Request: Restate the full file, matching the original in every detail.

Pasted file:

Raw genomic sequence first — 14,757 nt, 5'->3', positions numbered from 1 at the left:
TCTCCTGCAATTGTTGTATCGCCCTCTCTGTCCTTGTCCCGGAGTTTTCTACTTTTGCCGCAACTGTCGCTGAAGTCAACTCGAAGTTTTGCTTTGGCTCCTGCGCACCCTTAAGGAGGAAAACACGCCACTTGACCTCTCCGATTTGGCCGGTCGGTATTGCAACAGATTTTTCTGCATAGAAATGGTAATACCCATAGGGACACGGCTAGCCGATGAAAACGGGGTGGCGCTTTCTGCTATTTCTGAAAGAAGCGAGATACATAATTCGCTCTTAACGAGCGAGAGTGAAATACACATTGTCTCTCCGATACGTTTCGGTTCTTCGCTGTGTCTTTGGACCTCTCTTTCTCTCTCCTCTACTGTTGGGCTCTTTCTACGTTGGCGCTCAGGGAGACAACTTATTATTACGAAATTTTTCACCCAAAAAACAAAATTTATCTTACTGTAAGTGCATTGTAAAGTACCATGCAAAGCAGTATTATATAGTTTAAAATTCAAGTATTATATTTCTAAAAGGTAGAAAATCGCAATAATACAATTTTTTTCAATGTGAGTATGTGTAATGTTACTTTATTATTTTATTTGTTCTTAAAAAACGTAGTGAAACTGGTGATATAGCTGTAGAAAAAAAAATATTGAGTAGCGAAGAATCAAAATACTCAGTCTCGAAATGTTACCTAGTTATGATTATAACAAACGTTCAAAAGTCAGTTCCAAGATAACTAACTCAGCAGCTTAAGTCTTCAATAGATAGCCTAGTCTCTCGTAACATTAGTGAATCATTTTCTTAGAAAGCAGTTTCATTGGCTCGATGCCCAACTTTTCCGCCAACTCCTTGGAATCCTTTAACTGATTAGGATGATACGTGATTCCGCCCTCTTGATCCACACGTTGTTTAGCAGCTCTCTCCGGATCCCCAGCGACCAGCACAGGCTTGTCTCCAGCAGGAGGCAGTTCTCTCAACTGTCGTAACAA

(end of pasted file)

Raw genomic sequence first — 14,757 nt, 5'->3', positions numbered from 1 at the left:
TCTCCTGCAATTGTTGTATCGCCCTCTCTGTCCTTGTCCCGGAGTTTTCTACTTTTGCCGCAACTGTCGCTGAAGTCAACTCGAAGTTTTGCTTTGGCTCCTGCGCACCCTTAAGGAGGAAAACACGCCACTTGACCTCTCCGATTTGGCCGGTCGGTATTGCAACAGATTTTTCTGCATAGAAATGGTAATACCCATAGGGACACGGCTAGCCGATGAAAACGGGGTGGCGCTTTCTGCTATTTCTGAAAGAAGCGAGATACATAATTCGCTCTTAACGAGCGAGAGTGAAATACACATTGTCTCTCCGATACGTTTCGGTTCTTCGCTGTGTCTTTGGACCTCTCTTTCTCTCTCCTCTACTGTTGGGCTCTTTCTACGTTGGCGCTCAGGGAGACAACTTATTATTACGAAATTTTTCACCCAAAAAACAAAATTTATCTTACTGTAAGTGCATTGTAAAGTACCATGCAAAGCAGTATTATATAGTTTAAAATTCAAGTATTATATTTCTAAAAGGTAGAAAATCGCAATAATACAATTTTTTTCAATGTGAGTATGTGTAATGTTACTTTATTATTTTATTTGTTCTTAAAAAACGTAGTGAAACTGGTGATATAGCTGTAGAAAAAAAAATATTGAGTAGCGAAGAATCAAAATACTCAGTCTCGAAATGTTACCTAGTTATGATTATAACAAACGTTCAAAAGTCAGTTCCAAGATAACTAACTCAGCAGCTTAAGTCTTCAATAGATAGCCTAGTCTCTCGTAACATTAGTGAATCATTTTCTTAGAAAGCAGTTTCATTGGCTCGATGCCCAACTTTTCCGCCAACTCCTTGGAATCCTTTAACTGATTAGGATGATACGTGATTCCGCCCTCTTGATCCACACGTTGTTTAGCAGCTCTCTCCGGATCCCCAGCGACCAGCACAGGCTTGTCTCCAGCAGGAGGCAGTTCTCTCAACTGTCGTAACAA